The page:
Well, I hope that this episode has been encouraging for you and that you feel excited and have a vision about making the most of the middle months. Summer is such a special time, filled with a variety of opportunities for your children to continue learning and to continue growing, and all it takes is a little review and a little planning to ensure that you have the best that the middle months can offer you and your family. And I just want to end by saying, this isn't just for your children, but it's for you too as a homeschool parent. It's a time for you to think about, what can I do during these middle months while I'm not so busy with the homeschool lessons and the teaching. You have more space in your schedule and you have more time available. Where do you need to get away and be refreshed? Is there a trip that you can go on with someone? Is there a project you've been wanting to engage with, something creative? Maybe there is a book series that you have been wanting to read, or maybe you've just been wanting to get away by yourself for a night or two with a friend. Think about what you can do to be refreshed. Your children need the best of you. Charlotte Mason said that, "The children need the best of their mothers." So what can you do in the middle months to become the best that you can be for yourself and for your children? Make sure when you're planning for the middle months, you're planning for you. You're planning to grow and to become the woman that God has called you to be, and the mom that your children need you to be. You need to show up refreshed and renewed and ready for a new school year, and I think if you take some time in the middle months to plan for that, that you can actually accomplish that and you'll be so much more energized and ready for the year to start.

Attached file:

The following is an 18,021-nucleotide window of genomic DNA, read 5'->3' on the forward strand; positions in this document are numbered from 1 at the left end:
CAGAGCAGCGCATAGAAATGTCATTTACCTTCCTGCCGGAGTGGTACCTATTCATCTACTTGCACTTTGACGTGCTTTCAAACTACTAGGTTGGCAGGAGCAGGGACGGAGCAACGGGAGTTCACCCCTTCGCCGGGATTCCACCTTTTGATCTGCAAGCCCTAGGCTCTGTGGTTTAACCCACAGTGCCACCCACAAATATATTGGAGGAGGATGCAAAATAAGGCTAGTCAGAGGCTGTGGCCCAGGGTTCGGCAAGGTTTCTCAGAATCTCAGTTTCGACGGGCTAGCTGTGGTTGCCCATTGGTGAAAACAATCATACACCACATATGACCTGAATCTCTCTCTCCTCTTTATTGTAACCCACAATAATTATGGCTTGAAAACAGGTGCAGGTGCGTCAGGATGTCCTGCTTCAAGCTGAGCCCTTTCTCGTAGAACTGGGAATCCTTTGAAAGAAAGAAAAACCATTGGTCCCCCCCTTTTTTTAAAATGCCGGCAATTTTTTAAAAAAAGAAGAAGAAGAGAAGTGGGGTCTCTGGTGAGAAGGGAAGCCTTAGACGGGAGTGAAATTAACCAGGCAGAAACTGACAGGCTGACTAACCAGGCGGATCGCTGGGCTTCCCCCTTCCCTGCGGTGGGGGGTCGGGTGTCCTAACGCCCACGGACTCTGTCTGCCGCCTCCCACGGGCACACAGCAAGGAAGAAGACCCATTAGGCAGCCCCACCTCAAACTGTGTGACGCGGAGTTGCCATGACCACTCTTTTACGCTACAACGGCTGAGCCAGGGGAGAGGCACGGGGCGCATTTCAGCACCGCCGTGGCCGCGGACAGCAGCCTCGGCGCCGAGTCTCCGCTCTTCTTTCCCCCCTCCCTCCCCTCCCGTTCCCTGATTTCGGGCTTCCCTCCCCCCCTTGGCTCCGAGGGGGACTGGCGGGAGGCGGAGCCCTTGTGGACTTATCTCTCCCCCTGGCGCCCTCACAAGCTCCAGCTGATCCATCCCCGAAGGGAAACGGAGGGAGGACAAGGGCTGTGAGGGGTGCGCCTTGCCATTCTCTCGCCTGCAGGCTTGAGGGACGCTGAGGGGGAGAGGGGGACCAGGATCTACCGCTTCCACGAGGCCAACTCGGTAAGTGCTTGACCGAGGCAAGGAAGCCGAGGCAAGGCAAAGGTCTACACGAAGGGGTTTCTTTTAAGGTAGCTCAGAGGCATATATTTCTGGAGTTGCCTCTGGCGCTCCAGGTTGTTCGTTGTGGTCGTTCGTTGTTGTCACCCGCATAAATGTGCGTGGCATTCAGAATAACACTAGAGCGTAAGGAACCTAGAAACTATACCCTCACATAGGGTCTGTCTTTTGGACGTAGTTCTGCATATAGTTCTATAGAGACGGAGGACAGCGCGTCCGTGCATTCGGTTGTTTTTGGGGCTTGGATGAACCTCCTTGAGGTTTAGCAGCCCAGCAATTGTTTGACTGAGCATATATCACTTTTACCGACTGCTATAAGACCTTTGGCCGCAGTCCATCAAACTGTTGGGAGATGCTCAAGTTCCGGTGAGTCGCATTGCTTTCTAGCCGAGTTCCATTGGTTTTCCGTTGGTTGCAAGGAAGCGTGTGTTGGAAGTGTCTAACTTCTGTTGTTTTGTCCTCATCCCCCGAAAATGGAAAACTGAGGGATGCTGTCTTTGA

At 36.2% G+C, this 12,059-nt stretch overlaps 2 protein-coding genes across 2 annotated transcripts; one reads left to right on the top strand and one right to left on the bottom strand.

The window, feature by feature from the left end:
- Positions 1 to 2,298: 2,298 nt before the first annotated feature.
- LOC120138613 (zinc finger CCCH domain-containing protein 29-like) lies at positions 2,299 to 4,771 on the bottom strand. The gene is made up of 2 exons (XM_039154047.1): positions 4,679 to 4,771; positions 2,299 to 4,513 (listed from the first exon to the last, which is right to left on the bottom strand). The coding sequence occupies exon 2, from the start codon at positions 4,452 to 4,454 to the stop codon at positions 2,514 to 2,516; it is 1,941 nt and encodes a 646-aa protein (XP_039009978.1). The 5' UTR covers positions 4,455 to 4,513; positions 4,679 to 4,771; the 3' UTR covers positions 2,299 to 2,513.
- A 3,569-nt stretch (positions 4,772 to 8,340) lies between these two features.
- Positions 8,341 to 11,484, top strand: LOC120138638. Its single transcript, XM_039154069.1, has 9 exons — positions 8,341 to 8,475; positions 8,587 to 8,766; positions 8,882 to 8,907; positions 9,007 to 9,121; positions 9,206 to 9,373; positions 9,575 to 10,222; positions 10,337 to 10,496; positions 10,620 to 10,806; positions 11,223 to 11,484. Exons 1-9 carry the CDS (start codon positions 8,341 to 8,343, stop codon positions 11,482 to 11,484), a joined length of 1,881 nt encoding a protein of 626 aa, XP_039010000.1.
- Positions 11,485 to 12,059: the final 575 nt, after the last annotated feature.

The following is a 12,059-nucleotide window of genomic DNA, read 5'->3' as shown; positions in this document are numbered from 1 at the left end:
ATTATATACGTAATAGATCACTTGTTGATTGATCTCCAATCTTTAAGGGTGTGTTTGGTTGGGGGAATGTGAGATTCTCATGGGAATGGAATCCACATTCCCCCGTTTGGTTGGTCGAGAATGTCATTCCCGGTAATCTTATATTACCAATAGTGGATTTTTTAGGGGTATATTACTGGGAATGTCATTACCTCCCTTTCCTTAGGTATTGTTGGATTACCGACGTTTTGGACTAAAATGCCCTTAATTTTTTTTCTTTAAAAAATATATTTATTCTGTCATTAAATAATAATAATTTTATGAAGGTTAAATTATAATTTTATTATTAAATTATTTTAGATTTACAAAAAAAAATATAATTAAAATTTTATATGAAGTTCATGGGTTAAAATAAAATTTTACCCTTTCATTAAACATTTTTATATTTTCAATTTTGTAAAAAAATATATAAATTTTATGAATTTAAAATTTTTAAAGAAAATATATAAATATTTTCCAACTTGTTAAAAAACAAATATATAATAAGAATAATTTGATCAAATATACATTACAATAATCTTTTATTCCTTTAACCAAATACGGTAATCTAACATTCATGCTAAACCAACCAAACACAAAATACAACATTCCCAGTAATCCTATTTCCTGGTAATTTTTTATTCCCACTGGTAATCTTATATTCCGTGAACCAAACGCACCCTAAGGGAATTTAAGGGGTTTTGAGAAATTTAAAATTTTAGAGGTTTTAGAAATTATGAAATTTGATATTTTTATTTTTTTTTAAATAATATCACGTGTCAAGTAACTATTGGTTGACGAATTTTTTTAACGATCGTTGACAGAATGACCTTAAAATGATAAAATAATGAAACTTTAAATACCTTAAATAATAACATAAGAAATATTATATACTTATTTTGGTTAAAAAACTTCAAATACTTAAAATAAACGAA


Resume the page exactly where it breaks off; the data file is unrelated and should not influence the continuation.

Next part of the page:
And I would encourage you in that to attend a homeschool convention or a homeschool retreat in your area. Get with some other moms, get some fresh and new ideas for curriculum and activities and field trips. Do some thinking alongside some other families. Find out what's worked for them with curriculum. Find out activities that they've enjoyed, and also plan to connect with some other homeschool families, either over the summer or when the school year starts again. Maybe there's a co-op. Maybe you can research a co-op for the fall, or a weekly play date, a weekly park day, anything like that where you can prioritize relationships with other families and plan for some refreshing, new things that you can bring life to the homeschool as you come off of the refreshment of the summer going into the fall. So lots of ways to invest those summer months in life giving ways, not only for laid back learning and fun learning, but for preparing for an even more life giving and effective homeschool year. Thank you again for being here. I hope you enjoyed this time, I certainly enjoyed being with you. Feel free to go to my website, to the contact page. Ask me any questions you may have. I'd love to connect with you and I will see you next time. Have a blessed week.